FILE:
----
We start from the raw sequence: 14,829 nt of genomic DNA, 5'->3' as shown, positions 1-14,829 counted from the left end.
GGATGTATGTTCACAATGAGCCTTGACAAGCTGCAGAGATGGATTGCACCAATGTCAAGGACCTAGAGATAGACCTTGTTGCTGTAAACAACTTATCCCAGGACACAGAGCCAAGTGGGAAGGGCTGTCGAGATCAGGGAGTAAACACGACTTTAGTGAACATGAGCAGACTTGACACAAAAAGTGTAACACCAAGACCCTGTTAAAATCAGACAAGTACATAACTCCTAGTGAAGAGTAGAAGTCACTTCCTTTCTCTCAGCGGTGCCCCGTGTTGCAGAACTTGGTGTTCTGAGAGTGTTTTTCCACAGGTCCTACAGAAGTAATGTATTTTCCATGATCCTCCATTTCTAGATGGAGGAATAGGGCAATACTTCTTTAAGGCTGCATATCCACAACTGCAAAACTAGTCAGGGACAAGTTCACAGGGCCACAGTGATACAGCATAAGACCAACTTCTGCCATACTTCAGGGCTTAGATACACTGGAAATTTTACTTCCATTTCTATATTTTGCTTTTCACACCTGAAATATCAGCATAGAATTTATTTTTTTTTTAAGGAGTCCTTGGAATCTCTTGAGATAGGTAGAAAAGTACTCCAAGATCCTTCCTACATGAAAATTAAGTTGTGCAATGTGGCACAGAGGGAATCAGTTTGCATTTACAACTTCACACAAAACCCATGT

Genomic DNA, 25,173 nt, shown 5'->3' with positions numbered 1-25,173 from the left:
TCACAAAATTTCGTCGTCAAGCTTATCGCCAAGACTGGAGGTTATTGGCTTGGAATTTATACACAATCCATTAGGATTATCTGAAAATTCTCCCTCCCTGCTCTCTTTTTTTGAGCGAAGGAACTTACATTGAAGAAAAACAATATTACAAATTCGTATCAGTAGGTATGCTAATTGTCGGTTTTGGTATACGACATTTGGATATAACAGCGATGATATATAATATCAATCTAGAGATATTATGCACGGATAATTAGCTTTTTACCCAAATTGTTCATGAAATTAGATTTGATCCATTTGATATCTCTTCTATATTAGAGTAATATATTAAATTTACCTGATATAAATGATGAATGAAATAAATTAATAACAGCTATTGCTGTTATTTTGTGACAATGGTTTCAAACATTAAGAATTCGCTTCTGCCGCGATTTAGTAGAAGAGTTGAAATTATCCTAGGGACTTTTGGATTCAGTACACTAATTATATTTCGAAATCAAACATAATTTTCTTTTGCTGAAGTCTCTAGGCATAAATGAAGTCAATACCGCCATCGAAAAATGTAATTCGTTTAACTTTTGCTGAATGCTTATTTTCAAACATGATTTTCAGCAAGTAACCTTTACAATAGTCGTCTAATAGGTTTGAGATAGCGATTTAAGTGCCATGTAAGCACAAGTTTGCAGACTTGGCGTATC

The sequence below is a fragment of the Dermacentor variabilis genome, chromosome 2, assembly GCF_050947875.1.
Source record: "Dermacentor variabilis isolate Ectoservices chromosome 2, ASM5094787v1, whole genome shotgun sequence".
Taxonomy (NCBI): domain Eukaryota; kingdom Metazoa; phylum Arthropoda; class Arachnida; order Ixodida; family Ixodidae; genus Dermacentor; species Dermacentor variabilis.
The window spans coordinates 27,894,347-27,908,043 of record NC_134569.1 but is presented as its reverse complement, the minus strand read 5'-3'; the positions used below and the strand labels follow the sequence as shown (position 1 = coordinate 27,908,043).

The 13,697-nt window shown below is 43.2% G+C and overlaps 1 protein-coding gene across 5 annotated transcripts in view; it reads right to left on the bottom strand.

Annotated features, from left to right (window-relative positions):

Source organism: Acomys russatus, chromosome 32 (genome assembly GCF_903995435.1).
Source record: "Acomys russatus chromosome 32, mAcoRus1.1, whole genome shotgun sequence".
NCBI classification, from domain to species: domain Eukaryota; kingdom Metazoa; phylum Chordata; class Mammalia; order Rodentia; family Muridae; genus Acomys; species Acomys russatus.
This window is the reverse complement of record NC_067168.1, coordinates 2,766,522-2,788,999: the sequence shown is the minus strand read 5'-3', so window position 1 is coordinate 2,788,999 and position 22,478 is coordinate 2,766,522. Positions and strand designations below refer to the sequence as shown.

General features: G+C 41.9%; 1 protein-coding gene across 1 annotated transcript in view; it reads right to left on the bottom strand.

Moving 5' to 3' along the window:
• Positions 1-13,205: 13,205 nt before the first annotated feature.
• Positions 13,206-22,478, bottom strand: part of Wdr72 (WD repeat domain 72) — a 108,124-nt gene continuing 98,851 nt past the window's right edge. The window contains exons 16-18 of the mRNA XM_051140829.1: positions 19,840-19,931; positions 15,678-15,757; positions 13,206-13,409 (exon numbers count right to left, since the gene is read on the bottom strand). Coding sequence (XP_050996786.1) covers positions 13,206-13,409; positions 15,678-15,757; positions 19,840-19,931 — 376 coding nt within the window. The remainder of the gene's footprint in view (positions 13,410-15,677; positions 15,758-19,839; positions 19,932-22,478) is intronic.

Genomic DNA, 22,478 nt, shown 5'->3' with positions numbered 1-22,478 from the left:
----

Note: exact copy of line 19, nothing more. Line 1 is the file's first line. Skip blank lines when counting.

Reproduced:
Genomic DNA, 22,478 nt, shown 5'->3' with positions numbered 1-22,478 from the left: